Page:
1. Why does Pinterest view Google as its primary competitor?
Google is the most popular search engine. The name is used synonymously for searching the Web. According to Digital Trends, Google is used over 68% as a search engine globally. Since Pinterest has turned its focus to less of a social media towards becoming a creative idea search engine.
2. Why does Pinterest focus on the smartphone platform when it develops new features and products?
The mobile platform has proven successful for Pinterest. In 2016, 80% of its traffic was from mobile devices.
3. Why is copyright infringement a potential issue for Pinterest?
Users of Pinterest post other peopleís images without obtaining consent.
4. Prepare a brief report or presentation on how companies are using Instagram or another company of your choosing as a social e-commerce platform.
Instagram has made some changes to its platform, all of which will be beneficial to companies utilizing it for marketing. Instagram is a visual store, pictures are posted that capture the essence of what wants to be conveyed. Now with the addition of Stories, explanations or key selling points can be included to further enhance your product to audiences as well as a link to the product page. This all makes shopping that much easier for a consumer. The Stories are also available on Explore, providing more exposure potential. Instagram is also a mobile platform. This makes the screen simple and uncluttered, keeping focus on the visual content and the minimal initial caption.
5. Follow up on events at Uber since October 2016 (when the opening case was prepared). Prepare a short report on your findings.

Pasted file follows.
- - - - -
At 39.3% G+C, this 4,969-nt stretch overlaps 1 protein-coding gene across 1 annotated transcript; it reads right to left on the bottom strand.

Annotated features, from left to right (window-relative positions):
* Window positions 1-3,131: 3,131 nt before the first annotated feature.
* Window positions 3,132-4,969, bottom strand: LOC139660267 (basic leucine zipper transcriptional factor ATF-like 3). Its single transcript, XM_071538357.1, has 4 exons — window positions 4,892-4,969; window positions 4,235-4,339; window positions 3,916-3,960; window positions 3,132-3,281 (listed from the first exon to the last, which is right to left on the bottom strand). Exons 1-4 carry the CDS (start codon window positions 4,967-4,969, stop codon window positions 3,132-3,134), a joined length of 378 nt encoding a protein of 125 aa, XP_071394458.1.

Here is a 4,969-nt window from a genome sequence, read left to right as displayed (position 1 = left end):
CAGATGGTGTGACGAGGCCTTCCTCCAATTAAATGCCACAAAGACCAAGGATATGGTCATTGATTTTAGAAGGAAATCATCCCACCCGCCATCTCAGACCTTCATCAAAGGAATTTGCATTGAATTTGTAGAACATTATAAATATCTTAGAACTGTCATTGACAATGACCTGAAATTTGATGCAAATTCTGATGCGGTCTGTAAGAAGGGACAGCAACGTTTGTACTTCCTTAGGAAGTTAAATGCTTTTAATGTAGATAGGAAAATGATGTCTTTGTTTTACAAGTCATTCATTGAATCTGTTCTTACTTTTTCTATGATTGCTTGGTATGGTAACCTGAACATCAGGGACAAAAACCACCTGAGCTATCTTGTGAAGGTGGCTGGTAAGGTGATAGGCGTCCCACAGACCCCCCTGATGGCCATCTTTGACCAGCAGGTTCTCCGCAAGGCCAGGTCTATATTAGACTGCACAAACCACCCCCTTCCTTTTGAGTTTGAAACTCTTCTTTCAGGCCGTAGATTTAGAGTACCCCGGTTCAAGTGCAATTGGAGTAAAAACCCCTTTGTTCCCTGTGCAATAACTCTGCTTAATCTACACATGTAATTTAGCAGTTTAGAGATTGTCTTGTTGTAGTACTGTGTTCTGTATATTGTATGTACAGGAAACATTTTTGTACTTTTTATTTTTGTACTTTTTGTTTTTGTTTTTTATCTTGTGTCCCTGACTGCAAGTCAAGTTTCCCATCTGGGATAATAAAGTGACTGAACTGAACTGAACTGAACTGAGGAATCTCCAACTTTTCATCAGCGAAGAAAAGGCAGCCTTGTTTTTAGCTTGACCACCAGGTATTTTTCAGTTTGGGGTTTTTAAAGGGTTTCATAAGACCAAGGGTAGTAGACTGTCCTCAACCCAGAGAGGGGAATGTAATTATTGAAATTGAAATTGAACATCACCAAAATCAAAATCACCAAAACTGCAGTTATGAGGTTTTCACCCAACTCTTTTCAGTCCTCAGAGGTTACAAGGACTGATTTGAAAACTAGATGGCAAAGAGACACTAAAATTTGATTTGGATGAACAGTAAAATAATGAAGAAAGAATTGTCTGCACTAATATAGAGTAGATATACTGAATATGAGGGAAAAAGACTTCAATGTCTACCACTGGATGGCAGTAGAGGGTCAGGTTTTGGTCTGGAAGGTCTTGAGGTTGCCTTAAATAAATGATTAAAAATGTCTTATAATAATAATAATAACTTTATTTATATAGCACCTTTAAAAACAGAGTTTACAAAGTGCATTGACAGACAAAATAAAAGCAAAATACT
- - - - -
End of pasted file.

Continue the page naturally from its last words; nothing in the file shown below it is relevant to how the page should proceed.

The year of 2017 was not favorable for Uber. It was filled with poor behavior and employee terminations. Beginning in January, Uber had received heavy backlash from its users during a taxi strike in New York. The strike resulted from Donald Trumpís immigration ban at JFK Airport. Uber users felt the company was trying to capitalize on this. Uber also agreed to pay $20 million to settle a complaint concerning driverís earnings with the FTC to the US government.†
In February, Uber was in the hot seat from two parties. One was by a former engineer, Susan Fowler, and the other was Waymo. Fowler blogged accusations that Uberís corporate culture was misogynistic. Uber responded by having an assessment done on their culture by a former US Attorney General. Waymo followed with a lawsuit to Uber stating they stole Waymoís trade secrets for their self-driving program. February ended with their senior executive, Amit Singhal, resigning because he declined to inform Uber of a sexual harassment allegation at his former employer, Google.
The month of March did not improve Uberís reputation either.† Uber CEO Travis Kalanick was involved in some more poor judgements for the public to see. A tape of the CEO cussing at an Uber driver was released by Bloomberg, had used an escort service during a company trip to South Korea, and reports of an internal tool, Greyball, was being used to prohibit certain people from being able to use Uber.
An investigation of 215 complaints by staff since 2012 was completed in June, 20 employees were fired. The very next day an executive was fired for obtaining a rape victim in Indiaís private medical records and shared them with Kalanick and Emil Michael. This led to Emil Michael leaving Uber a few days later. Finally, the assessment started in February was completed. The report recommended Kalanick to have his responsibilities limited, designate an independent chairman, and add an oversight committee to the board. So, to repair its disgraced image, Uber began a PR campaign dedicated to its public image overhaul at the end of June. Travis Kalanick resigned the following day.